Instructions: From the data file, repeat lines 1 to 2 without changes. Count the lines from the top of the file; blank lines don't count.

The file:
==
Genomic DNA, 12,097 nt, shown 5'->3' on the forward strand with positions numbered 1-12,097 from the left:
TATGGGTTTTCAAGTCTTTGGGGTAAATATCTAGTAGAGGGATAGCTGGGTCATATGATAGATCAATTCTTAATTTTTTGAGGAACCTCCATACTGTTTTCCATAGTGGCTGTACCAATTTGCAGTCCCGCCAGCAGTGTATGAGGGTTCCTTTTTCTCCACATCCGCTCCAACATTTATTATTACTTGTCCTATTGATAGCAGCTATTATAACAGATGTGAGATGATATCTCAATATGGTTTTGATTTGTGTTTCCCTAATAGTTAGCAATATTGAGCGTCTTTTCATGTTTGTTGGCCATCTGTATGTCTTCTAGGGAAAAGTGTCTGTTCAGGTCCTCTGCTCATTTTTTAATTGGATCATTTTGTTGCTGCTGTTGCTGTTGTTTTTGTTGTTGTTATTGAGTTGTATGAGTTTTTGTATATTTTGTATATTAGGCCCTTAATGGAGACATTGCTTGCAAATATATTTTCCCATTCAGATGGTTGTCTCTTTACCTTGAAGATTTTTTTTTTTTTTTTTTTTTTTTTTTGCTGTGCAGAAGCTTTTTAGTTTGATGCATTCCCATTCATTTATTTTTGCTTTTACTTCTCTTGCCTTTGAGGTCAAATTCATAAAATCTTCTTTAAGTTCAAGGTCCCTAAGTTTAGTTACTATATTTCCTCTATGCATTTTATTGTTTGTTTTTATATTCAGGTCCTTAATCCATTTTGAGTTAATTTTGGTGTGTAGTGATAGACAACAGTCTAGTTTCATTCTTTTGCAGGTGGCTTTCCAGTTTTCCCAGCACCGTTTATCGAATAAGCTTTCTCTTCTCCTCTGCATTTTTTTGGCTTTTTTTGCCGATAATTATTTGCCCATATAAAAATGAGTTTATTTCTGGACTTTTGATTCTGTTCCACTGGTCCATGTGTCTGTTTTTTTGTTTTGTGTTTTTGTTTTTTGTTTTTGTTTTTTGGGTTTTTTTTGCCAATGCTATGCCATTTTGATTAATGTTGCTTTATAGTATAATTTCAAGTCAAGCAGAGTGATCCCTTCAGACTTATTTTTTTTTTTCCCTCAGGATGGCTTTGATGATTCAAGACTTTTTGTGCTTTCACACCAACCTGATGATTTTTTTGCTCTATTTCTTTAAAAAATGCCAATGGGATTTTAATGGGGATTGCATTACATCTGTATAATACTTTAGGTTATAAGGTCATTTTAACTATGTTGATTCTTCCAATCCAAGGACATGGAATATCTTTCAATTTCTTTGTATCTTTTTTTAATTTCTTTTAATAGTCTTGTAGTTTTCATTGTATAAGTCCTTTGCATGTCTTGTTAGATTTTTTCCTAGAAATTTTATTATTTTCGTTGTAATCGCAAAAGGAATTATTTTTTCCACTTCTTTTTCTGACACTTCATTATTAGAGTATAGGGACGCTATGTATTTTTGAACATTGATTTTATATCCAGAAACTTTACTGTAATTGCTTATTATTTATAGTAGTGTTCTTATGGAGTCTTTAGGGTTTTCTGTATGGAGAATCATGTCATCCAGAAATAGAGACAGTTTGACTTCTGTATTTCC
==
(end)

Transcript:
Genomic DNA, 12,097 nt, shown 5'->3' on the forward strand with positions numbered 1-12,097 from the left:
TATGGGTTTTCAAGTCTTTGGGGTAAATATCTAGTAGAGGGATAGCTGGGTCATATGATAGATCAATTCTTAATTTTTTGAGGAACCTCCATACTGTTTTCCATAGTGGCTGTACCAATTTGCAGTCCCGCCAGCAGTGTATGAGGGTTCCTTTTTCTCCACATCCGCTCCAACATTTATTATTACTTGTCCTATTGATAGCAGCTATTATAACAGATGTGAGATGATATCTCAATATGGTTTTGATTTGTGTTTCCCTAATAGTTAGCAATATTGAGCGTCTTTTCATGTTTGTTGGCCATCTGTATGTCTTCTAGGGAAAAGTGTCTGTTCAGGTCCTCTGCTCATTTTTTAATTGGATCATTTTGTTGCTGCTGTTGCTGTTGTTTTTGTTGTTGTTATTGAGTTGTATGAGTTTTTGTATATTTTGTATATTAGGCCCTTAATGGAGACATTGCTTGCAAATATATTTTCCCATTCAGATGGTTGTCTCTTTACCTTGAAGATTTTTTTTTTTTTTTTTTTTTTTTTTTGCTGTGCAGAAGCTTTTTAGTTTGATGCATTCCCATTCATTTATTTTTGCTTTTACTTCTCTTGCCTTTGAGGTCAAATTCATAAAATCTTCTTTAAGTTCAAGGTCCCTAAGTTTAGTTACTATATTTCCTCTATGCATTTTATTGTTTGTTTTTATATTCAGGTCCTTAATCCATTTTGAGTTAATTTTGGTGTGTAGTGATAGACAACAGTCTAGTTTCATTCTTTTGCAGGTGGCTTTCCAGTTTTCCCAGCACCGTTTATCGAATAAGCTTTCTCTTCTCCTCTGCATTTTTTTGGCTTTTTTTGCCGATAATTATTTGCCCATATAAAAATGAGTTTATTTCTGGACTTTTGATTCTGTTCCACTGGTCCATGTGTCTGTTTTTTTGTTTTGTGTTTTTGTTTTTTGTTTTTGTTTTTTGGGTTTTTTTTGCCAATGCTATGCCATTTTGATTAATGTTGCTTTATAGTATAATTTCAAGTCAAGCAGAGTGATCCCTTCAGACTTATTTTTTTTTTTCCCTCAGGATGGCTTTGATGATTCAAGACTTTTTGTGCTTTCACACCAACCTGATGATTTTTTTGCTCTATTTCTTTAAAAAATGCCAATGGGATTTTAATGGGGATTGCATTACATCTGTATAATACTTTAGGTTATAAGGTCATTTTAACTATGTTGATTCTTCCAATCCAAGGACATGGAATATCTTTCAATTTCTTTGTATCTTTTTTTAATTTCTTTTAATAGTCTTGTAGTTTTCATTGTATAAGTCCTTTGCATGTCTTGTTAGATTTTTTCCTAGAAATTTTATTATTTTCGTTGTAATCGCAAAAGGAATTATTTTTTCCACTTCTTTTTCTGACACTTCATTATTAGAGTATAGGGACGCTATGTATTTTTGAACATTGATTTTATATCCAGAAACTTTACTGTAATTGCTTATTATTTATAGTAGTGTTCTTATGGAGTCTTTAGGGTTTTCTGTATGGAGAATCATGTCATCCAGAAATAGAGACAGTTTGACTTCTGTATTTCC